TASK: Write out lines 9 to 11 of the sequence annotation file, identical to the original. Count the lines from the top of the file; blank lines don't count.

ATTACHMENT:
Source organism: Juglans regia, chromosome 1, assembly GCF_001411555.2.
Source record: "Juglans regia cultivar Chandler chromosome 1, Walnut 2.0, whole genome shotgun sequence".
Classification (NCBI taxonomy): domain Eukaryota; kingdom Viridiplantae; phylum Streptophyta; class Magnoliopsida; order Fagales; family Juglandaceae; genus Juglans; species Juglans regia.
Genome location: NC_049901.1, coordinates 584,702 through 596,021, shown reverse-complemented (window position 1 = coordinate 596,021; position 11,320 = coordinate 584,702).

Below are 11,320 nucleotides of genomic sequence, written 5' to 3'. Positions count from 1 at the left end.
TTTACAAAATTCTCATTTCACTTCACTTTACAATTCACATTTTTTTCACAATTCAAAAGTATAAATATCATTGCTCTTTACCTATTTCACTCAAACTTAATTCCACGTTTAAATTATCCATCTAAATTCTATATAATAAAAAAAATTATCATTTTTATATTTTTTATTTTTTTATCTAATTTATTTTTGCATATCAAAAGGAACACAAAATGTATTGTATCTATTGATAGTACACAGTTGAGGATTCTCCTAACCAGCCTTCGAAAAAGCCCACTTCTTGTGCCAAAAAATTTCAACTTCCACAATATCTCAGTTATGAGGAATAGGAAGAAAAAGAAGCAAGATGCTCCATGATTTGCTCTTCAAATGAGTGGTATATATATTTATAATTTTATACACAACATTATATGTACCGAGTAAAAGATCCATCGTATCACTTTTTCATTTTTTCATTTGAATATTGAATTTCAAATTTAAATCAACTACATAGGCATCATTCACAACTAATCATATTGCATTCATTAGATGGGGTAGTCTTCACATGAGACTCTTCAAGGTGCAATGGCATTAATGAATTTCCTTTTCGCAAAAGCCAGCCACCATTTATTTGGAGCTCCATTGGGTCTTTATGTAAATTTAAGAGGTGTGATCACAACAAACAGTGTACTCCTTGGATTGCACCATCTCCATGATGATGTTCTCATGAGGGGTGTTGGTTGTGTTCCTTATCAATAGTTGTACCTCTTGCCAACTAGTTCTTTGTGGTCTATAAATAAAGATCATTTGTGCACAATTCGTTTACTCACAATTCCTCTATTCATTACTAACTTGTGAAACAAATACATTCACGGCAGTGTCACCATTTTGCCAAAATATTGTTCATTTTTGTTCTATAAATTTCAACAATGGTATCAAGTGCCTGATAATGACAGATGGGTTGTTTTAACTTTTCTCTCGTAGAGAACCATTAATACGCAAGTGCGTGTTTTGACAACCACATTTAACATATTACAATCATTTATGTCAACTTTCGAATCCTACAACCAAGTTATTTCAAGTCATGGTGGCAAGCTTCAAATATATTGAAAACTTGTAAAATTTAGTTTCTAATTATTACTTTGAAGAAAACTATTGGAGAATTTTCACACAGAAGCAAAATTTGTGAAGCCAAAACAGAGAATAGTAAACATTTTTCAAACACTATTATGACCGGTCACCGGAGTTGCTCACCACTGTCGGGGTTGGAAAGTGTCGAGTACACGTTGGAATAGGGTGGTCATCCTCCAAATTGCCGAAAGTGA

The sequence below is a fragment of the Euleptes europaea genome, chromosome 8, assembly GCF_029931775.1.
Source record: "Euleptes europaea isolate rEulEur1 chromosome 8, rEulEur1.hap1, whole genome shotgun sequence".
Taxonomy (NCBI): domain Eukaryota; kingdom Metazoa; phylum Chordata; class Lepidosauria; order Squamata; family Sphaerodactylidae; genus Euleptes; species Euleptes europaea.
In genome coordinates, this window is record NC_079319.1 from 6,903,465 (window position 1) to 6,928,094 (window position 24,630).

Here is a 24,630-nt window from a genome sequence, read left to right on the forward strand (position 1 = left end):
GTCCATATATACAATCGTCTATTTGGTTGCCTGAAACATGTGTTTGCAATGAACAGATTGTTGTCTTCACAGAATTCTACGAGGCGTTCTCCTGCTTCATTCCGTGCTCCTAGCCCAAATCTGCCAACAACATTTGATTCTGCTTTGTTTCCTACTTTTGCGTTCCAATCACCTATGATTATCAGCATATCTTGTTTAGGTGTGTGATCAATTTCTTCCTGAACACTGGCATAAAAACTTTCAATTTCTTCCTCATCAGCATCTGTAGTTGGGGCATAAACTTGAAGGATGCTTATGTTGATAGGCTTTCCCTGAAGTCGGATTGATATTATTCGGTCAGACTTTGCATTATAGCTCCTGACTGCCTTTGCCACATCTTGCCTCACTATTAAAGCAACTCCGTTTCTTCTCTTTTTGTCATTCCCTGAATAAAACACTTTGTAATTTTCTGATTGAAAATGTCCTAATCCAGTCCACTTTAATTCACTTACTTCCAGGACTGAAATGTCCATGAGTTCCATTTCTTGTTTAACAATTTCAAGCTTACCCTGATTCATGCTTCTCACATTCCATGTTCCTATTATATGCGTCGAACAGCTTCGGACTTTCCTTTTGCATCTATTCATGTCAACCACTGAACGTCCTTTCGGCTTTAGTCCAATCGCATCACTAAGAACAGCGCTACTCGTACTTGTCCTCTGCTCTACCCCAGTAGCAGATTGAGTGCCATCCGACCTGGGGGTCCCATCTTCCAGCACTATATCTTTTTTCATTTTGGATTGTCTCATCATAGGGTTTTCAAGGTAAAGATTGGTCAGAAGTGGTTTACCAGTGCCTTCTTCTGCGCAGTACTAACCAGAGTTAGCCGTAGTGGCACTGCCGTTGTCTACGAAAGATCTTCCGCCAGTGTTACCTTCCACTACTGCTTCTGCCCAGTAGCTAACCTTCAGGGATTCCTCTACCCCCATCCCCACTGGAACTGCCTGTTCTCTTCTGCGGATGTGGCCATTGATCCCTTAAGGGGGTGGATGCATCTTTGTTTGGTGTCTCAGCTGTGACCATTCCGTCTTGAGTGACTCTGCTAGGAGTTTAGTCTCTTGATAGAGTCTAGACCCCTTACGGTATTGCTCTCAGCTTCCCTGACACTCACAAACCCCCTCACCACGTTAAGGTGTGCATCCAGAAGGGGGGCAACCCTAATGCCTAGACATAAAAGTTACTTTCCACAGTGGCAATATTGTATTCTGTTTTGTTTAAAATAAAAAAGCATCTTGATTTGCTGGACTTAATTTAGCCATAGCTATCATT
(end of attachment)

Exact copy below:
Taxonomy (NCBI): domain Eukaryota; kingdom Metazoa; phylum Chordata; class Lepidosauria; order Squamata; family Sphaerodactylidae; genus Euleptes; species Euleptes europaea.
In genome coordinates, this window is record NC_079319.1 from 6,903,465 (window position 1) to 6,928,094 (window position 24,630).

Here is a 24,630-nt window from a genome sequence, read left to right on the forward strand (position 1 = left end):